British politician campaigns to save Lawrence of Arabia’s nine-bedroom childhood home
TE Lawrence's former home under threat from decay and developers
Famed for his Bedouin dress, fluency in Arabic and love for revolt, 20th century British diplomat Thomas Edward Lawrence is perhaps best known in the posthumous 1962 blockbuster film Lawrence of Arabia.
Yet for all his fame and achievements, Lawrence’s childhood home is in danger of disappearing thanks to decay and potential property developers.
On Wednesday, Conservative politician Rory Stewart announced a public campaign to help save Lawrence’s nine-bedroom childhood home in Oxford.
Mr Stewart’s recent bid to become Britain’s prime minister set the world of social media alight (through his unorthodox Twitter videos and speaking Dari to London locals).
Now firmly on the backbenches away from the spotlight, Mr Stewart on Wednesday called for Lawrence’s nine-bedroom childhood home to be saved and turned into a public centre of study and museum preserving the diplomat’s early life.
“It’s beginning to deteriorate,” Mr Stewart told The Times newspaper.
“An elderly man lived in it for years, and not much has been done in that time to keep it in good shape. Another winter will do real damage to the structure, and the danger is that the owners will offer it at public auction at a knock-down price”.
He believes that the poor condition of the Lawrence family home could make it “easy for a developer to make a case for knocking part of it down”.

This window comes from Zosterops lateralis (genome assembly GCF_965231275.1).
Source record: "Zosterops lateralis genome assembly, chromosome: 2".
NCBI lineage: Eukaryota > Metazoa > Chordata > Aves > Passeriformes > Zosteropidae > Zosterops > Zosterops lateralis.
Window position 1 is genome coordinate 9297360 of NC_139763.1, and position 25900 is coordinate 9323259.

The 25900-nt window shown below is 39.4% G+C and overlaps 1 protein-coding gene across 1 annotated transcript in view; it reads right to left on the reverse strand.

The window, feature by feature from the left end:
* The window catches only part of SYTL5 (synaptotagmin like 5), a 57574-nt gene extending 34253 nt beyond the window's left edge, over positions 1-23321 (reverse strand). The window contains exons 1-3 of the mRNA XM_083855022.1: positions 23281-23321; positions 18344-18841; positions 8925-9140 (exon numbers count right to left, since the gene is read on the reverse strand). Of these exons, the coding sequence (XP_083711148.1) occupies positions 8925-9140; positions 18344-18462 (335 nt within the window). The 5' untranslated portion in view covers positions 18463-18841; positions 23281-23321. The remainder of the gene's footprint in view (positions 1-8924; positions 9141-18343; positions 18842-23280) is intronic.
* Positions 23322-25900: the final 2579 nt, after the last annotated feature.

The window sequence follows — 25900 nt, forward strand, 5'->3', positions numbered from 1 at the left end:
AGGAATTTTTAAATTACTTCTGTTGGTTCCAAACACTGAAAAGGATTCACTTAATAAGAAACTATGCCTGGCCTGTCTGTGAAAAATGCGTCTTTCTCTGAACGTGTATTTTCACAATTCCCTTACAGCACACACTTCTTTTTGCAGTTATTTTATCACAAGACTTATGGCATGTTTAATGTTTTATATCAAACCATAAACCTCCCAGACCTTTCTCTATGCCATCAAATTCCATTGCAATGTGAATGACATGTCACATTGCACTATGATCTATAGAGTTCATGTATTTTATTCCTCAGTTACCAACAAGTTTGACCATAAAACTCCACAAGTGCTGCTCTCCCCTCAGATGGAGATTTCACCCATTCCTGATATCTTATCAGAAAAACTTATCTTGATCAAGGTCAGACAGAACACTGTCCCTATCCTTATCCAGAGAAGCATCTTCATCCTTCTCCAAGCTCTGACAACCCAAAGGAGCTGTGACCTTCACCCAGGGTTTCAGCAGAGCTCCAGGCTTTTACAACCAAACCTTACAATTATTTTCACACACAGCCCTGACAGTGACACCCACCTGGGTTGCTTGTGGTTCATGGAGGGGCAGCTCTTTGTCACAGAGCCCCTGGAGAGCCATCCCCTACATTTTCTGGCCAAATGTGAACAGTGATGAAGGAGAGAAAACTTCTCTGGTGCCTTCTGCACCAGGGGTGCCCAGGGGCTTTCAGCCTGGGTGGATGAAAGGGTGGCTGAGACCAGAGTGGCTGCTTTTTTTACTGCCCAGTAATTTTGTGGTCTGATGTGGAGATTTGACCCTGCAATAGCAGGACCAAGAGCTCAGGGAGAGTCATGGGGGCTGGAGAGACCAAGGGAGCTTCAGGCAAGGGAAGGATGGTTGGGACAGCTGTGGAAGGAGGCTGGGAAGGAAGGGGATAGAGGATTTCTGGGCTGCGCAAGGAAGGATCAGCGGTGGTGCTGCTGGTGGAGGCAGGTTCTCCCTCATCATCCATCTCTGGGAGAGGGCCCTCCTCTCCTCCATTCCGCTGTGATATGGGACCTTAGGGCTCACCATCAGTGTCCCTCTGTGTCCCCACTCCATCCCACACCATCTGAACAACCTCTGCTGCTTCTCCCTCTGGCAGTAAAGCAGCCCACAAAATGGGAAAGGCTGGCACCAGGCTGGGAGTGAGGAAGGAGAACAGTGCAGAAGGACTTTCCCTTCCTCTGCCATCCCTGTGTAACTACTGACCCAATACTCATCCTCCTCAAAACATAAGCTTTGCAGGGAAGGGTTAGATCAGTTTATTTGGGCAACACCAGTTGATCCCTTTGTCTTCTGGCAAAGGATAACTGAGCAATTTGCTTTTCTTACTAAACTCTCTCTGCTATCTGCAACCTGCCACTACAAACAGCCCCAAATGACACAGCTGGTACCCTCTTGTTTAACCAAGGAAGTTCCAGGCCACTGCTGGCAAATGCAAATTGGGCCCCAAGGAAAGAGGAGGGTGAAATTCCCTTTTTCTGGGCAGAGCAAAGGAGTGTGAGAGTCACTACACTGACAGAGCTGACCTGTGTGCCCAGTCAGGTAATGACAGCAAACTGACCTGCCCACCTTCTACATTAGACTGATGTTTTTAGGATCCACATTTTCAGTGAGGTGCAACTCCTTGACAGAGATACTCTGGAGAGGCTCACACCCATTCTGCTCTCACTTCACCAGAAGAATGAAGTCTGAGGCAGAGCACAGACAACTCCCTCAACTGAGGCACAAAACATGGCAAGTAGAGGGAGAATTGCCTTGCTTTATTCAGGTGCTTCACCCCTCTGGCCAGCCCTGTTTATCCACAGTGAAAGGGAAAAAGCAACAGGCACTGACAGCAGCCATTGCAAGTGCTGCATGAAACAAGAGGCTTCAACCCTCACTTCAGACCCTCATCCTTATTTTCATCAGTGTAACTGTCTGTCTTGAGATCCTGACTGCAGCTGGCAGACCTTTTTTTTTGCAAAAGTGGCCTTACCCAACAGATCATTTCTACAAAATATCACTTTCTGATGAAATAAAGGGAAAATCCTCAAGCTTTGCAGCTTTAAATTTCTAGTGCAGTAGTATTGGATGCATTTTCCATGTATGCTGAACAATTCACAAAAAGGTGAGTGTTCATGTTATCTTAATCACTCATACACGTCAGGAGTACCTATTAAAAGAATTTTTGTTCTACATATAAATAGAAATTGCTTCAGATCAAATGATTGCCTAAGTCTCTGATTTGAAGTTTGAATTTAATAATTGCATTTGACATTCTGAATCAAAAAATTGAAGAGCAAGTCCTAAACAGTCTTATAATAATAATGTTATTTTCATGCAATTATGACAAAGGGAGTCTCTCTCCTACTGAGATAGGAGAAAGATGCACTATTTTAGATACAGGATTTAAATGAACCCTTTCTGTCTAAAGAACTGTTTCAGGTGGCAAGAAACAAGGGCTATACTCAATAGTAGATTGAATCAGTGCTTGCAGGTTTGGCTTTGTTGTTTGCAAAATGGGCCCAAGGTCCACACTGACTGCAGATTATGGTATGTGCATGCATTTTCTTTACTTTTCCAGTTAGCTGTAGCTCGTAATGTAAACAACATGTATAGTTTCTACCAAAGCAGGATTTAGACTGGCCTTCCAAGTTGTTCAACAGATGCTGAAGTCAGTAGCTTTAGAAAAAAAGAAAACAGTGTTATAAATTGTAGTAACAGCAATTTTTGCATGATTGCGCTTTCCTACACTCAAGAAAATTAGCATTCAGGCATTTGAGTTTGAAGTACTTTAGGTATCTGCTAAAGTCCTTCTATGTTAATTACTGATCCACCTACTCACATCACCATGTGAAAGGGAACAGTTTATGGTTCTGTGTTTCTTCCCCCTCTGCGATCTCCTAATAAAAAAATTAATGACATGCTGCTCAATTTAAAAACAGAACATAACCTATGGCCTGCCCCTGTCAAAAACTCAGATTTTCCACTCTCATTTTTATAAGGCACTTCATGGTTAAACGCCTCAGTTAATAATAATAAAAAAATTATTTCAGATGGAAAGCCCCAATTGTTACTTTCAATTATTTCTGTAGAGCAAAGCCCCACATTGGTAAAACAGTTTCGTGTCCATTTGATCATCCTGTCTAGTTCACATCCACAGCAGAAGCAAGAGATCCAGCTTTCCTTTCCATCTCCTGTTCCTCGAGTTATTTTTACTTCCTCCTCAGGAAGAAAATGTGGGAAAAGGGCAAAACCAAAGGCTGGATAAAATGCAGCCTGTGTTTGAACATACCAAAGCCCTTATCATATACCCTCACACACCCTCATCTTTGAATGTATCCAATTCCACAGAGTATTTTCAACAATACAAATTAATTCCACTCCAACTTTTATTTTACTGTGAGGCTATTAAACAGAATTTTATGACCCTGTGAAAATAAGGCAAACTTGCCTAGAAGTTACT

The house is valued at £2.7 million (Dh12.03m) and needs an additional £1m in renovation.
“We believe the house should be bought and returned to its condition of a century ago, when Lawrence lived there.”
Known for his work as an archaeologist and photographer in the Middle East, Lawrence joined the British Army during the First World War in 1941 and posted to Cairo, Egypt. He lived there for two years before joining the Arab Revolt against the Ottoman Empire.
Lawrence is said to have strongly identified with Arab customs, notably seen wearing Bedouin dress and impressing the Emir of Makkah so much so that he became an advisor.
As a child, Lawrence lived in the Oxford home with his four brothers.
“The rooms are just as they always were. There is plenty of stained glass, which he would have known from his childhood, and one or two items of furniture may even date from his time,” Mr Stewart says.
Lawrence’s public profile grew thanks to photographs of him, taken by American journalist Thomas Lowell, capturing the British imagination of an Englishman in the Islamic World. Initially, he embraced the added publicity but is said to have regretted it before his untimely death in a motorbike accident in Dorset, aged 46.
This isn’t the first time Mr Stewart has dipped his feet into the world of arts conservation. He set up Turquoise Mountain in 2006, a charity inspired by the Arts & Crafts Movement helping to restore historic buildings in Kabul, Afghanistan.
According to the official website, Turquoise Mountain has restored 65 buildings and trained 200 local men and women in traditional crafts.
Mr Stewart is joined by the BBC’s war reporter John Simpson in campaigning for the preservation of Lawrence’s family home.
Updated: August 7, 2019 04:44 PM